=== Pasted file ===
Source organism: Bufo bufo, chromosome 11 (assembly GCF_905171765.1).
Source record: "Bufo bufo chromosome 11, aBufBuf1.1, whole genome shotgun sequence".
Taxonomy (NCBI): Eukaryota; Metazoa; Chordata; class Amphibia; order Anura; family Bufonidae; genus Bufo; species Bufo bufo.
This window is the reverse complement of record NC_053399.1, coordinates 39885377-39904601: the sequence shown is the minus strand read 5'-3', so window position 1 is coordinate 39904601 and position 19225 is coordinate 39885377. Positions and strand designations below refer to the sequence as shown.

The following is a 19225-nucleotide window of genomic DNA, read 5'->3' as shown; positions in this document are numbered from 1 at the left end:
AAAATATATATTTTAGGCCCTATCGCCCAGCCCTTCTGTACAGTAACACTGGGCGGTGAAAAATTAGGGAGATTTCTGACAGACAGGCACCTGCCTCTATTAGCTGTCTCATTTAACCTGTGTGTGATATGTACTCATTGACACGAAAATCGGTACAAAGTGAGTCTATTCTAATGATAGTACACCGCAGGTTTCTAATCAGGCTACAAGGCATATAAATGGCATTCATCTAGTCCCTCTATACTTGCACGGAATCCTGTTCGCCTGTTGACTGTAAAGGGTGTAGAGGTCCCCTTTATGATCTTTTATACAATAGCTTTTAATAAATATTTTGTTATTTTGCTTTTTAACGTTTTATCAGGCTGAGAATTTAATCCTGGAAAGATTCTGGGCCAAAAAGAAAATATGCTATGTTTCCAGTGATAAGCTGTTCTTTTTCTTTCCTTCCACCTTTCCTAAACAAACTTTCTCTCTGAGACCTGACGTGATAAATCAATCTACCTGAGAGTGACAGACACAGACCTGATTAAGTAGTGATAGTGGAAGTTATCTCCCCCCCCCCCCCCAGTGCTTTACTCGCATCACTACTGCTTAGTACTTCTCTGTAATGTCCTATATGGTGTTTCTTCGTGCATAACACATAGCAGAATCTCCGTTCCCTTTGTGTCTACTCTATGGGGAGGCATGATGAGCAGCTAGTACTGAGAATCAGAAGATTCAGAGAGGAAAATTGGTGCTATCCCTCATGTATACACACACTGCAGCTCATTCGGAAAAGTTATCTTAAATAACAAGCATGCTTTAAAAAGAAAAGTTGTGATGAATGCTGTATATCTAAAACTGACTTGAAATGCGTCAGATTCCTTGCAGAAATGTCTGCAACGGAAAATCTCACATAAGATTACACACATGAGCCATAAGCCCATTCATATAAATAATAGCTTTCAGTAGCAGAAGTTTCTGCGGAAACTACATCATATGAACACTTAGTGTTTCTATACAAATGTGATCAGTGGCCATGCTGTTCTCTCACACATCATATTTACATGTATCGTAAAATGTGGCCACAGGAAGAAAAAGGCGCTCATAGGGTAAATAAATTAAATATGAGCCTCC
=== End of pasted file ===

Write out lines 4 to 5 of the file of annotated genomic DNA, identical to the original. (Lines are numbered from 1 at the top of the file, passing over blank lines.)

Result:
This window is the reverse complement of record NC_053399.1, coordinates 39885377-39904601: the sequence shown is the minus strand read 5'-3', so window position 1 is coordinate 39904601 and position 19225 is coordinate 39885377. Positions and strand designations below refer to the sequence as shown.

The following is a 19225-nucleotide window of genomic DNA, read 5'->3' as shown; positions in this document are numbered from 1 at the left end: